A Fine Venetian Incunabulum

Horace [Horatius Flaccus, Quintus.] (65-8 B.C.)

Opera [Edited and with a commentary by Cristoforo Landino]

Venice: Joannes and Gregorius de Gregoriis, 17 May, 1483


SECOND EDITION WITH LANDINO’S COMMENTARY. [The editio princeps was printed ca. 1471, also at Venice.]

Bound in contemporary quarter calf over quarter-sawn wooden boards with expert repairs to the spine. There is a small metal attachment for a now-lost clasp. This is an almost spotless copy with only a light ink smudge on leaf x5v. The margins are broad, the paper crisp, and the text is rubricated in red and blue throughout. There are some contemporary marginal notes and interlinear glosses. Beautiful. Provenance: There is a contemporary or near-contemporary ownership inscription and an old institutional stamp of the Herzoglicher S. Meiningischer Bibliothek both on the blank recto of the first leaf.

The works of Horace with the commentary of the celebrated Renaissance humanist Cristoforo Landino (1424-1498), tutor to Lorenzo and Giuliano de Medici and member of Marsilio Ficino’s Florentine academy. His literary skills were wide-ranging and his edition of the “Commedia” marked a watershed in Dante criticism. Landino’s was the first humanist commentary to be written on Horace’s poems.

“Horace as the poet of serene balance, of detachment from passion, of moderation: this image is deeply rooted. And the traditional image, in this case as in others, is quite close to the truth. It leads us to sense, first of all, the central role that thought and philosophical culture plays in Horatian lyric. Here it is natural to think of the poet of the Satires and the assimilation, through the diatribe tradition, of concepts and problems of the Hellenistic schools of philosophy; this feature renders Horace’s pronouncements substantially different from those of early Greek lyric.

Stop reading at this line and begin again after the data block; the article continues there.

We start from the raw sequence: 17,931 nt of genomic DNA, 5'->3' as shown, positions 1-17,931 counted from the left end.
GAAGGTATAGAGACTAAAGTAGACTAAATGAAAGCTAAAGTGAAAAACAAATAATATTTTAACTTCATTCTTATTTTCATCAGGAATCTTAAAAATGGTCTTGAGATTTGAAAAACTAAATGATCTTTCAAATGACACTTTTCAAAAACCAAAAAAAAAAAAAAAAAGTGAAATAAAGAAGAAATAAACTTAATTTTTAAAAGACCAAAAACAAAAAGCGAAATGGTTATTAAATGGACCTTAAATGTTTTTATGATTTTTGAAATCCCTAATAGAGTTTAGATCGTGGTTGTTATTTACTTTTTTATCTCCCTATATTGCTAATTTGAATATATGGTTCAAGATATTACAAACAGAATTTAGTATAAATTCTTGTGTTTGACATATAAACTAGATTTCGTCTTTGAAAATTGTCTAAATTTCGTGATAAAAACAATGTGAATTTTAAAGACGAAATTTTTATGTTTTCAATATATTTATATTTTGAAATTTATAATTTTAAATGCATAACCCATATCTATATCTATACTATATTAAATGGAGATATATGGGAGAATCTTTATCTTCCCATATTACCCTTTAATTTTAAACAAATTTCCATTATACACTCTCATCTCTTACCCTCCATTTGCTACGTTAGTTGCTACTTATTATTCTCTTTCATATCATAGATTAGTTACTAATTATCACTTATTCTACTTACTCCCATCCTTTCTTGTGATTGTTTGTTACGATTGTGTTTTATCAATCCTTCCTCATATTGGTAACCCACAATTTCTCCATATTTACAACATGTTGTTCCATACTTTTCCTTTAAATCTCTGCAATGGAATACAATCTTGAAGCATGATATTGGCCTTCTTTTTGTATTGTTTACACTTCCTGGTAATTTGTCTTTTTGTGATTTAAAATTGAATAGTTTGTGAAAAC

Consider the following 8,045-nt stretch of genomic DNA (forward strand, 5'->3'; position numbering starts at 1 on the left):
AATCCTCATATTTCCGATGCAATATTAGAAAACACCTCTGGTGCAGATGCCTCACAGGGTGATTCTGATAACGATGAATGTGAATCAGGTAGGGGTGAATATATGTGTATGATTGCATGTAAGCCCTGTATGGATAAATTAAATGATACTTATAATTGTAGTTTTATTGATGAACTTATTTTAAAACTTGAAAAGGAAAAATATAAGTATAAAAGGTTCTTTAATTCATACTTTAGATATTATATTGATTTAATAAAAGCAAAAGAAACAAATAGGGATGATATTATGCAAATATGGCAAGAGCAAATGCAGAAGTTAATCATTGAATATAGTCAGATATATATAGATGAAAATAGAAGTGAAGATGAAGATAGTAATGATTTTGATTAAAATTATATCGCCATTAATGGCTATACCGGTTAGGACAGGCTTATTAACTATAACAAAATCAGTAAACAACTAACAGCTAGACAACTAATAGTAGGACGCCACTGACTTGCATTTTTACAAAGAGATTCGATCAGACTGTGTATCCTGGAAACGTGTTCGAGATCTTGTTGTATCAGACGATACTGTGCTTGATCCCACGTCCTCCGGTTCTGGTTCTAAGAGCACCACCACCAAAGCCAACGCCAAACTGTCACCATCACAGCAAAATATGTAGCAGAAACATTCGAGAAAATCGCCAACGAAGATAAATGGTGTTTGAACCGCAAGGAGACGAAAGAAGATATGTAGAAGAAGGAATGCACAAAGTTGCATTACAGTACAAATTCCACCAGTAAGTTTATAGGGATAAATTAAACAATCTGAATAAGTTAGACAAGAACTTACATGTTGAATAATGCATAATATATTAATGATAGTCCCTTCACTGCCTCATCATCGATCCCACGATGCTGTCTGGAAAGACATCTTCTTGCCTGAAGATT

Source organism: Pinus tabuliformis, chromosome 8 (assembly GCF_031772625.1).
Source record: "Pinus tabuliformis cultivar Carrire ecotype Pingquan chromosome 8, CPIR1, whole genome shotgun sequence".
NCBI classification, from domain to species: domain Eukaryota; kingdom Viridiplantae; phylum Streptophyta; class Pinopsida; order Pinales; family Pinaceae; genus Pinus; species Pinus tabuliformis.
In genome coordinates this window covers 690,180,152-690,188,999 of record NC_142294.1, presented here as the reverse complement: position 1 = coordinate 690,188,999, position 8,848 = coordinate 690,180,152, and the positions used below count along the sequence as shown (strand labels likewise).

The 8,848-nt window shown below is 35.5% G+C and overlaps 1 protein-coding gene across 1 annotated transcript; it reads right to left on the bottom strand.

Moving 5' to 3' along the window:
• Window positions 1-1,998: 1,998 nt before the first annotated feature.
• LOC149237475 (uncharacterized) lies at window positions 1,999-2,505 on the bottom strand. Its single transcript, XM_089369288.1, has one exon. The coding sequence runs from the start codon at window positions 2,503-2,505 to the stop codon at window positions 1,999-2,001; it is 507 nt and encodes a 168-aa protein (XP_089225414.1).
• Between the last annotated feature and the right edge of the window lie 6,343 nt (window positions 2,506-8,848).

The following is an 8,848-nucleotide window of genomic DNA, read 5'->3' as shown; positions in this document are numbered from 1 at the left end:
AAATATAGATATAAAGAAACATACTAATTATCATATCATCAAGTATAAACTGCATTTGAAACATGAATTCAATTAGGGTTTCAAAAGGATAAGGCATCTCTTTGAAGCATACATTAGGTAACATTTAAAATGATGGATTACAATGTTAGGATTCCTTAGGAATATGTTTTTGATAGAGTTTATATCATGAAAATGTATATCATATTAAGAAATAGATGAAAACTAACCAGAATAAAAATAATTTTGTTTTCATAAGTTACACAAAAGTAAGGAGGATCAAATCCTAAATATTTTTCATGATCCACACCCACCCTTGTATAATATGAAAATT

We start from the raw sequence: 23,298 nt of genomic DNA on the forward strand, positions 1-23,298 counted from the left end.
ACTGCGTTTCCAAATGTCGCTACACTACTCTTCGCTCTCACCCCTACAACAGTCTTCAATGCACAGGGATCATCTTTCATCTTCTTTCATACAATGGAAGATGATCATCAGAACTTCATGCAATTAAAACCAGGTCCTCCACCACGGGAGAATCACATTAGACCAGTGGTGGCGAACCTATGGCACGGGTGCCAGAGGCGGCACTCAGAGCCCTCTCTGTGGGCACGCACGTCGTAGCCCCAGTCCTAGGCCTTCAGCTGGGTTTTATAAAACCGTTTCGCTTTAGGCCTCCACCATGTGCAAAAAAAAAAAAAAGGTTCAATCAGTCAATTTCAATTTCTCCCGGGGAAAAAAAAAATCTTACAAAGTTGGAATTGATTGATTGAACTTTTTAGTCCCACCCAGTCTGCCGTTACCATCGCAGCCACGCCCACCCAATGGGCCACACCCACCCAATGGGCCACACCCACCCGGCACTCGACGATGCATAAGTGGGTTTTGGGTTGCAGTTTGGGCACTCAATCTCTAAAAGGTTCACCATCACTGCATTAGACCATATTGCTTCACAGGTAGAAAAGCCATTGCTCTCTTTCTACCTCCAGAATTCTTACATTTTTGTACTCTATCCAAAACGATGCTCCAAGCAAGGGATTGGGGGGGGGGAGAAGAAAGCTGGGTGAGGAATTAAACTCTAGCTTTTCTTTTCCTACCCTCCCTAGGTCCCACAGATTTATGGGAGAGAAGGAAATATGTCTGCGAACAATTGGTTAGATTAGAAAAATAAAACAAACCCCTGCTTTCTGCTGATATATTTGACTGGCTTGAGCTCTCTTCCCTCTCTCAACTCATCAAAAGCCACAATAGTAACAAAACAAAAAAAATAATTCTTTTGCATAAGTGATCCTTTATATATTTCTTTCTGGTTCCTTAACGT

Nonetheless, it is no more than a genuine moral inquiry based on the critical observation of others. In a certain sense one may say that the Odes begin where the Satires leave off, with a thoughtful meditation upon a few fundamental achievements of philosophy, Epicurean philosophy in particular. These basic notions, which, to be sure, also owe something to common sense, receive from Horace a formulation that is so clear and incisive that they have become part of the European cultural heritage, which has often drawn upon Horace’s poetry as a storehouse of maxims.

"The cardinal point is the awareness of the brevity of life, which implies the need to take the joys of the moment, without getting lost in the fruitless concerns over hopes, ambitions, and fears. The exhortation to Leuconoe is the most famous of all:

‘Sapias, vina liques, et spatio brevi spem longam reseces. Dum loquimur, fugerit invidi aetas: carpe diem, quam minimum credula postero.’


‘Be wise, strain the wine; and since time is brief, reduce lengthy hope. While we are speaking, envious life will have fled: seize the day, and do not trust to tomorrow.’[I.II.6 ff.]


"The wise man will deal with events as they are and be able to accept them. He relies on the present alone, which he seeks to capture in its flight, and he acts as if each day of life were his last. The ‘carpe diem’ therefore, should not be misunderstood as a banal invitation to pleasure; in Horace, as also in Epicurus, the invitation to pleasure is not separate from the keen awareness that the pleasure itself is fleeting, as human life is fleeting. The only possibility is to erect, against the imminence of death or misfortune, the solid protection of possessions already enjoyed, happiness already experienced." (Conte, "Latin Literature, A History")

Goff H 448; GW 13459; BMC , V 339